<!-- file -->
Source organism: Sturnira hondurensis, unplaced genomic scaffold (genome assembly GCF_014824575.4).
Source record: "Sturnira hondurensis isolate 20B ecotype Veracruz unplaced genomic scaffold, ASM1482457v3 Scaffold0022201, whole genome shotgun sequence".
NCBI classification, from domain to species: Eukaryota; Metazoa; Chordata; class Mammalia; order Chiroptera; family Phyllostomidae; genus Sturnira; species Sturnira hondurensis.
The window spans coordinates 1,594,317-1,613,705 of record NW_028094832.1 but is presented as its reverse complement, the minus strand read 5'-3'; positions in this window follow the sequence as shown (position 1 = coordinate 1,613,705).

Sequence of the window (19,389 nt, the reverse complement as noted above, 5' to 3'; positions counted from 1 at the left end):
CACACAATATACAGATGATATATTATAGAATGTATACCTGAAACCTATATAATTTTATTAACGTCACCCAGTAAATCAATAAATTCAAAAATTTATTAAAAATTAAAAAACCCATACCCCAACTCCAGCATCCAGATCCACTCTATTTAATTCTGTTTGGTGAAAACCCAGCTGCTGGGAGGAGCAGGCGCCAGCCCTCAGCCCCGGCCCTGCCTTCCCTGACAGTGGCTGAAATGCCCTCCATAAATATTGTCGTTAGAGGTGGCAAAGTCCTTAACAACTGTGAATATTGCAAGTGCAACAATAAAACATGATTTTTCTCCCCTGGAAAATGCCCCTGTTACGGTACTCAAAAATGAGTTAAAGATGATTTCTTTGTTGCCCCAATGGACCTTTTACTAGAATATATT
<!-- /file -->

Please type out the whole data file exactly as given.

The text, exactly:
Source organism: Sturnira hondurensis, unplaced genomic scaffold (genome assembly GCF_014824575.4).
Source record: "Sturnira hondurensis isolate 20B ecotype Veracruz unplaced genomic scaffold, ASM1482457v3 Scaffold0022201, whole genome shotgun sequence".
NCBI classification, from domain to species: Eukaryota; Metazoa; Chordata; class Mammalia; order Chiroptera; family Phyllostomidae; genus Sturnira; species Sturnira hondurensis.
The window spans coordinates 1,594,317-1,613,705 of record NW_028094832.1 but is presented as its reverse complement, the minus strand read 5'-3'; positions in this window follow the sequence as shown (position 1 = coordinate 1,613,705).

Sequence of the window (19,389 nt, the reverse complement as noted above, 5' to 3'; positions counted from 1 at the left end):
CACACAATATACAGATGATATATTATAGAATGTATACCTGAAACCTATATAATTTTATTAACGTCACCCAGTAAATCAATAAATTCAAAAATTTATTAAAAATTAAAAAACCCATACCCCAACTCCAGCATCCAGATCCACTCTATTTAATTCTGTTTGGTGAAAACCCAGCTGCTGGGAGGAGCAGGCGCCAGCCCTCAGCCCCGGCCCTGCCTTCCCTGACAGTGGCTGAAATGCCCTCCATAAATATTGTCGTTAGAGGTGGCAAAGTCCTTAACAACTGTGAATATTGCAAGTGCAACAATAAAACATGATTTTTCTCCCCTGGAAAATGCCCCTGTTACGGTACTCAAAAATGAGTTAAAGATGATTTCTTTGTTGCCCCAATGGACCTTTTACTAGAATATATT